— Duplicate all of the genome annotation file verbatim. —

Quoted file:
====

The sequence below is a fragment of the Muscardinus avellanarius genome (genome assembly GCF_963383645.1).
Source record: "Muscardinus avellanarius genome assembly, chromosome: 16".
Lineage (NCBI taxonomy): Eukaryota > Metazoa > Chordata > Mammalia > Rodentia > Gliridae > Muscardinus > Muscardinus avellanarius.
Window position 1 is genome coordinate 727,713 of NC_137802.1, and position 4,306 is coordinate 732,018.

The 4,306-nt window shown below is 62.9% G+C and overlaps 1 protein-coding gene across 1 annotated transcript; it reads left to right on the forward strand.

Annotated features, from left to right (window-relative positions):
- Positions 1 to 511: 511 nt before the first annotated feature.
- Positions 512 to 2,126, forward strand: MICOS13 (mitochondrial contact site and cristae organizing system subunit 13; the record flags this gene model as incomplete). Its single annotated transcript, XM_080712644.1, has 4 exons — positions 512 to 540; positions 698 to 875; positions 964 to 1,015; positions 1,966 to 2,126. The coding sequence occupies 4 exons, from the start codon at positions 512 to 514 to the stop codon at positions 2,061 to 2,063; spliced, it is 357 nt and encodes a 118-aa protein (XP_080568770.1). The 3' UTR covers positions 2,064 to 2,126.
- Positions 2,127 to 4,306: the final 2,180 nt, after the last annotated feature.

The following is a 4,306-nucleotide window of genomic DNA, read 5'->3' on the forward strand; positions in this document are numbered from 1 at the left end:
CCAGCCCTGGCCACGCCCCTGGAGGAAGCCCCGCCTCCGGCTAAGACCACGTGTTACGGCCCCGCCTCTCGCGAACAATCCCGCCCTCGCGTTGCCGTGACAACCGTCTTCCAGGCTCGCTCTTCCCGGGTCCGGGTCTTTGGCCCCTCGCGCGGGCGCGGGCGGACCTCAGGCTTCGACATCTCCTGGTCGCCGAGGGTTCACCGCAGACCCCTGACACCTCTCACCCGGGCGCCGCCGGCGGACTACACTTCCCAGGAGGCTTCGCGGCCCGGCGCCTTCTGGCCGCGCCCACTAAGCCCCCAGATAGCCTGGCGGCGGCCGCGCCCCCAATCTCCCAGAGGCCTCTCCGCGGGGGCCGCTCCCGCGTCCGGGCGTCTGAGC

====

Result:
The sequence below is a fragment of the Muscardinus avellanarius genome (genome assembly GCF_963383645.1).
Source record: "Muscardinus avellanarius genome assembly, chromosome: 16".
Lineage (NCBI taxonomy): Eukaryota > Metazoa > Chordata > Mammalia > Rodentia > Gliridae > Muscardinus > Muscardinus avellanarius.
Window position 1 is genome coordinate 727,713 of NC_137802.1, and position 4,306 is coordinate 732,018.

The 4,306-nt window shown below is 62.9% G+C and overlaps 1 protein-coding gene across 1 annotated transcript; it reads left to right on the forward strand.

Annotated features, from left to right (window-relative positions):
- Positions 1 to 511: 511 nt before the first annotated feature.
- Positions 512 to 2,126, forward strand: MICOS13 (mitochondrial contact site and cristae organizing system subunit 13; the record flags this gene model as incomplete). Its single annotated transcript, XM_080712644.1, has 4 exons — positions 512 to 540; positions 698 to 875; positions 964 to 1,015; positions 1,966 to 2,126. The coding sequence occupies 4 exons, from the start codon at positions 512 to 514 to the stop codon at positions 2,061 to 2,063; spliced, it is 357 nt and encodes a 118-aa protein (XP_080568770.1). The 3' UTR covers positions 2,064 to 2,126.
- Positions 2,127 to 4,306: the final 2,180 nt, after the last annotated feature.

The following is a 4,306-nucleotide window of genomic DNA, read 5'->3' on the forward strand; positions in this document are numbered from 1 at the left end:
CCAGCCCTGGCCACGCCCCTGGAGGAAGCCCCGCCTCCGGCTAAGACCACGTGTTACGGCCCCGCCTCTCGCGAACAATCCCGCCCTCGCGTTGCCGTGACAACCGTCTTCCAGGCTCGCTCTTCCCGGGTCCGGGTCTTTGGCCCCTCGCGCGGGCGCGGGCGGACCTCAGGCTTCGACATCTCCTGGTCGCCGAGGGTTCACCGCAGACCCCTGACACCTCTCACCCGGGCGCCGCCGGCGGACTACACTTCCCAGGAGGCTTCGCGGCCCGGCGCCTTCTGGCCGCGCCCACTAAGCCCCCAGATAGCCTGGCGGCGGCCGCGCCCCCAATCTCCCAGAGGCCTCTCCGCGGGGGCCGCTCCCGCGTCCGGGCGTCTGAGC